National Institute of Flamenco
The National Institute of Flamenco had been occupying a retired auto garage in Albuquerque. In 2006 it acquired a corner lot directly in Old Town on the Santa Fe Plaza and desired a more dynamic and appropriate identity. Aside from housing the current program found in their existing location, the institute needed to expand considerably to include additional areas of performance art; music and multimedia/digital choreography. Additionally, a cafe/club component with small sound stage was required that linked back strongly to the plaza.
The building had to maintain strong social connections to its surrounding urban fabric. The site had to maintain porosity, the ability for the passerby to infiltrate and occupy public and semi private outdoor elements within the institute’s boundaries. Also, the institute needed very strong connections between the workshop studios, gallery and café and the surrounding environment so as to engage visitors within the general proximity of the institute.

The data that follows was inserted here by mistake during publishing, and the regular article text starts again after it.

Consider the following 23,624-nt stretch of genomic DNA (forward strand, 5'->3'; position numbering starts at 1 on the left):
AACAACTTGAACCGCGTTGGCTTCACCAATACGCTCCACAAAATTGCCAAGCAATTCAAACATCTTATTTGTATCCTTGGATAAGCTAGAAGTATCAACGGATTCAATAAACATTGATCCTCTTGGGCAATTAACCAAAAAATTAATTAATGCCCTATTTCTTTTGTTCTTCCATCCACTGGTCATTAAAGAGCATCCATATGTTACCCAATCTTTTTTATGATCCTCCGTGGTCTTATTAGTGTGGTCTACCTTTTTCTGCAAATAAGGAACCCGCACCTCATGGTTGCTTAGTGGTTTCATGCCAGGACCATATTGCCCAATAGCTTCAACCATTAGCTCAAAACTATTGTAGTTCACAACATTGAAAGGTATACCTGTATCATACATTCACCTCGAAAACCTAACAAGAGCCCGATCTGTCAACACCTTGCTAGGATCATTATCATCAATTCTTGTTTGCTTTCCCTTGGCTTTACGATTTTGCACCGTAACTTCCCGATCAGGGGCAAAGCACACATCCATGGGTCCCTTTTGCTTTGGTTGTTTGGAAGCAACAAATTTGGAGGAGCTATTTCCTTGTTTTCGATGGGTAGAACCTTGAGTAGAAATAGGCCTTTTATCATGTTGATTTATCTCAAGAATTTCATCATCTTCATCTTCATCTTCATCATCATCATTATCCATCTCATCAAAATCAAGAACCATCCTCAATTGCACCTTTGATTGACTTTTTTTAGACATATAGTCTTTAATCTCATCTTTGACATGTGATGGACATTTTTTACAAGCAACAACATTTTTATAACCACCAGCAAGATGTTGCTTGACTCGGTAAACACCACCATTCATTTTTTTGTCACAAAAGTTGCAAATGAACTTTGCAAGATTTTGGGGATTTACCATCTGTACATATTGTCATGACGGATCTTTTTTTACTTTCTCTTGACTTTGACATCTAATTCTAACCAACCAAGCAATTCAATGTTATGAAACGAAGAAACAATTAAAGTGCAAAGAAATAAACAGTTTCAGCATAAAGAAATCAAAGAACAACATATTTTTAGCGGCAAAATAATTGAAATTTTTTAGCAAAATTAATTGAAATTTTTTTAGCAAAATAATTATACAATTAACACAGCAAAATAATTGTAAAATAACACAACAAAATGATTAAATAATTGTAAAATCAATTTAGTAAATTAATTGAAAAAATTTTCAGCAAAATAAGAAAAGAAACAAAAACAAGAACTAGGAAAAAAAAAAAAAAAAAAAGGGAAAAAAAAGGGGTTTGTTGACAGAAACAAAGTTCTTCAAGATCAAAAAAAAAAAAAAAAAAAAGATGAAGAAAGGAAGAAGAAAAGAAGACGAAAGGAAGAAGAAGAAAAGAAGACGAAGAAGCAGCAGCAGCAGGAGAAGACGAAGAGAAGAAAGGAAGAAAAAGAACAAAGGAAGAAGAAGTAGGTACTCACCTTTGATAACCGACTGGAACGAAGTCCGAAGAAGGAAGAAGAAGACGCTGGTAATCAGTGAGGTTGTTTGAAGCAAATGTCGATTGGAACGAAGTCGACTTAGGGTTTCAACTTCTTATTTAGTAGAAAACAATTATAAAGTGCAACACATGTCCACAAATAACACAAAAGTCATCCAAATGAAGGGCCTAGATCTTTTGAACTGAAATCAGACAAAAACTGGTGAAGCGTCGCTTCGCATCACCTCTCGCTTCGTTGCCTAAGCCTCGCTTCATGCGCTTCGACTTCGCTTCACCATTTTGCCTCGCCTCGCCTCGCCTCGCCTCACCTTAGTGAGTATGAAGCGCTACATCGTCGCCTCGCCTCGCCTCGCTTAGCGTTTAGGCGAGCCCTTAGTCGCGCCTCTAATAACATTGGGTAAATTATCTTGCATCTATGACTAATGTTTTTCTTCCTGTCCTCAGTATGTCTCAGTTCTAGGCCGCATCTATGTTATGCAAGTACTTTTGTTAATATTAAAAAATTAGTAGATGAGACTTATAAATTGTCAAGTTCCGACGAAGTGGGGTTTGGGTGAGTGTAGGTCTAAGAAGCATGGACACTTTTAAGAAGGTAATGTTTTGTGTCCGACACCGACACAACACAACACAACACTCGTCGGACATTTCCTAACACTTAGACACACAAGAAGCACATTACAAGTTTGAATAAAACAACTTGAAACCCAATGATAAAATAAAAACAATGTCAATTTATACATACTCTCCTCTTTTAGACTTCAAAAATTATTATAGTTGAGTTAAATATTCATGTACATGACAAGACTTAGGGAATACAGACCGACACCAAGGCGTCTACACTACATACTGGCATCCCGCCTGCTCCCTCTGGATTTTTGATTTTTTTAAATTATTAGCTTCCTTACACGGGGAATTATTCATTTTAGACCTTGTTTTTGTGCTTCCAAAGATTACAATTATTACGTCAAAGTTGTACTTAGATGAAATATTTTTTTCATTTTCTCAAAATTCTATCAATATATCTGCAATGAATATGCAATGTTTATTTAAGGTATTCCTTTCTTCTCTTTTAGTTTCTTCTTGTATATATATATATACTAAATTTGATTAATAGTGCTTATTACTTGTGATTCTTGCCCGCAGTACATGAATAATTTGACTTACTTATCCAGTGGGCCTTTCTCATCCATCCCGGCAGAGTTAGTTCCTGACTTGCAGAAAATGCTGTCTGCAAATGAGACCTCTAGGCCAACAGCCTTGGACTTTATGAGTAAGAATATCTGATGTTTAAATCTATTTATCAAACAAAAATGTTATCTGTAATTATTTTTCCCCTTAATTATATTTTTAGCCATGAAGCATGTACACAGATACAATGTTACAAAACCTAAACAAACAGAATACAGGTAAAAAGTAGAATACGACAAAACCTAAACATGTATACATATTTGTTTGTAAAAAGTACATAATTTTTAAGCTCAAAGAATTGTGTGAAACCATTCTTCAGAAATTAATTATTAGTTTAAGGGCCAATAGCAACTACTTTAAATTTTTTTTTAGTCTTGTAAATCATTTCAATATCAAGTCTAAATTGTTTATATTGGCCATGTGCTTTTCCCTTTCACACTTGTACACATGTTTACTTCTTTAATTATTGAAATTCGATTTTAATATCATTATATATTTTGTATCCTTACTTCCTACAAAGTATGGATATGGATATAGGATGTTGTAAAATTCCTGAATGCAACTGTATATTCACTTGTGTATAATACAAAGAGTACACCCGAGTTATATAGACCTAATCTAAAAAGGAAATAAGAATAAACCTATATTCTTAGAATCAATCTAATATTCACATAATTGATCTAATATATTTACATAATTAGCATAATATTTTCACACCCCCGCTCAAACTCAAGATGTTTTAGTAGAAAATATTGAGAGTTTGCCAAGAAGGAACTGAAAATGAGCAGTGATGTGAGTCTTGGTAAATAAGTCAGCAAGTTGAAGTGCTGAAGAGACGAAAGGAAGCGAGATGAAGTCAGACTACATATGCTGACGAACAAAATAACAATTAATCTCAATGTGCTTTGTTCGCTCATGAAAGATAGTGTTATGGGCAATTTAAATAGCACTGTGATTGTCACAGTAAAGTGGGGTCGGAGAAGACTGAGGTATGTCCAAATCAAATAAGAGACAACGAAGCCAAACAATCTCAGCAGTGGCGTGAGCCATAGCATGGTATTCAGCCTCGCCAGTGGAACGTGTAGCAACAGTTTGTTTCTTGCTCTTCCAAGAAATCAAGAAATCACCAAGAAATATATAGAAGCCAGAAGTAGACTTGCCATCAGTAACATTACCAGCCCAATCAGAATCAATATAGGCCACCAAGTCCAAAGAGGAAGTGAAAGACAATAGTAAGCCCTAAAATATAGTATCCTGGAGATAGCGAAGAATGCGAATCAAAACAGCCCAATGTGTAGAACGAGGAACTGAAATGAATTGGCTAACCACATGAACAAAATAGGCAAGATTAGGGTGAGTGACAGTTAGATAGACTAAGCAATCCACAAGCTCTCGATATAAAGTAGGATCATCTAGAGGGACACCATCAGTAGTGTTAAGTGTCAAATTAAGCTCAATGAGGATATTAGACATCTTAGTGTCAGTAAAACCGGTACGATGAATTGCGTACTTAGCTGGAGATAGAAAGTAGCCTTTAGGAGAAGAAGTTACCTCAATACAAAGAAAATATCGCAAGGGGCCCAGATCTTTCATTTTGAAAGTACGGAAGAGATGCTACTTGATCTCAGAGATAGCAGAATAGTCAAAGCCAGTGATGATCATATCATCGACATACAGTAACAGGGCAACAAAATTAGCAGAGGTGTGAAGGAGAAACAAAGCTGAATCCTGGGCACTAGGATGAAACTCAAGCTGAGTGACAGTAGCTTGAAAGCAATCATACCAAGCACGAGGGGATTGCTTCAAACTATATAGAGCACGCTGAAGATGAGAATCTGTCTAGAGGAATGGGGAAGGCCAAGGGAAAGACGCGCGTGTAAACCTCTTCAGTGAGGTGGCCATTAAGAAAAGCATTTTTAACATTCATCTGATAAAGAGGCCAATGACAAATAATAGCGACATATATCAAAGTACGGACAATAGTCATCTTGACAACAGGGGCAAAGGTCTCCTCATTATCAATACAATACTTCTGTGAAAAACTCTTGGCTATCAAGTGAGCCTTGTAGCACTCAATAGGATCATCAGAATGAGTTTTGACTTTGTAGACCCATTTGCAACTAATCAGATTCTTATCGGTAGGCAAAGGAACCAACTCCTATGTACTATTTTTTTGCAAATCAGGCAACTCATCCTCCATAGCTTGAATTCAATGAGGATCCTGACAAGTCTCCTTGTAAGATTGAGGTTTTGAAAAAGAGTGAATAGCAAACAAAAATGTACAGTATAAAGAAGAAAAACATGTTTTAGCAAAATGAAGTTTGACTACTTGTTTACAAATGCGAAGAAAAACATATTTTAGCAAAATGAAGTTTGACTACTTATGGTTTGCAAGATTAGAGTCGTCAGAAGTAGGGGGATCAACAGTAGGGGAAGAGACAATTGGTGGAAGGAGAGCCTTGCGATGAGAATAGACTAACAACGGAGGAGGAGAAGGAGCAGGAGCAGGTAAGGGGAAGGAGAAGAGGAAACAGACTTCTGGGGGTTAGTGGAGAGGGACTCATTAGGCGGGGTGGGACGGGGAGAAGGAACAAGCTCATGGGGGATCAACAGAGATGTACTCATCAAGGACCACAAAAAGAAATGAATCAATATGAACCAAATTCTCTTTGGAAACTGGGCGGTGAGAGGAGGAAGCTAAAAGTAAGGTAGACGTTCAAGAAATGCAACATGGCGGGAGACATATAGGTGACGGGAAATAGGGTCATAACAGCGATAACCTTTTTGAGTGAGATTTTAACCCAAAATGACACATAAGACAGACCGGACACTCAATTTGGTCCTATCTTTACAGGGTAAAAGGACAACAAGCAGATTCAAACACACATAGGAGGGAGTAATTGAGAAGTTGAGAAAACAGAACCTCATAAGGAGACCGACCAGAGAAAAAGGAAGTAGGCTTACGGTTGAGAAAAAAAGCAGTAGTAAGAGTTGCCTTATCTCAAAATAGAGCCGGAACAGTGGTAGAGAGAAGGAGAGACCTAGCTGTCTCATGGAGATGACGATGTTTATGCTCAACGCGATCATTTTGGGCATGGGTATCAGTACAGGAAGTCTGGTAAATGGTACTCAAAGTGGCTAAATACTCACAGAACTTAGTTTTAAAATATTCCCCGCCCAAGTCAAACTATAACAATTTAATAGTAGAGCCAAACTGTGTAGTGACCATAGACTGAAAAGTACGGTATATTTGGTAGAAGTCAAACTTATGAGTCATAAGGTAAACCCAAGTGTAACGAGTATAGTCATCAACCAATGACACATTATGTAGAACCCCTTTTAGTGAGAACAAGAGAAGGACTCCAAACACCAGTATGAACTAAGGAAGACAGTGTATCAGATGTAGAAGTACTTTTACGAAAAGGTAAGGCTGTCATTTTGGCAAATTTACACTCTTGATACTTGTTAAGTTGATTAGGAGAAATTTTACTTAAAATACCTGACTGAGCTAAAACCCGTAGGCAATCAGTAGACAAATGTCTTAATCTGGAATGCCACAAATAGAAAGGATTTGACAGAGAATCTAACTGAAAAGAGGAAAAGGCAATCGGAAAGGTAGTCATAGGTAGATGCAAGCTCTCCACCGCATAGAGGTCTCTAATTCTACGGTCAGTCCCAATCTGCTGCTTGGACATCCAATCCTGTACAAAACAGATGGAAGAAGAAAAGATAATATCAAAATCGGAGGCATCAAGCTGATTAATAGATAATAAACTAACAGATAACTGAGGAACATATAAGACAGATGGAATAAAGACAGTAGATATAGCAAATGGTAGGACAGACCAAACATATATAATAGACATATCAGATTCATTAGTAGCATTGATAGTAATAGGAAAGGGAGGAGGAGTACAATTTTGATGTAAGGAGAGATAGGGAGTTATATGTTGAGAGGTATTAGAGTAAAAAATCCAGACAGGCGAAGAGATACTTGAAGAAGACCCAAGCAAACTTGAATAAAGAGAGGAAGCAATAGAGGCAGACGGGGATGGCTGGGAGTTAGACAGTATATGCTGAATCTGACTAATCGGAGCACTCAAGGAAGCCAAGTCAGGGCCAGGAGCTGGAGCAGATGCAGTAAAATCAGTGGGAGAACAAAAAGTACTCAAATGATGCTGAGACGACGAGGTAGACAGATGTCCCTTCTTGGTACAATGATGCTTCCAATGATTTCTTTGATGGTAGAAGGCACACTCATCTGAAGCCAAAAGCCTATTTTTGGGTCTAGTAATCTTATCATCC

The cleaved plan is a metaphor for a pierced heart and a direct representation of the inspirational imagery found in the poetics of duende flamenco: the broken heart and the splinter that pains the soul, informs an architecture that roots towards a historically rational perception embattled in translations of the immediate. An evolution of Spanish-Pueblo Style expands form and aesthetics into a hybridization that embraces a regionally familiar massing with updated techniques in building and surface technologies. The new institute embodies an expressive freedom that celebrates the moment while retaining fundamental social and cultural southwest traditions.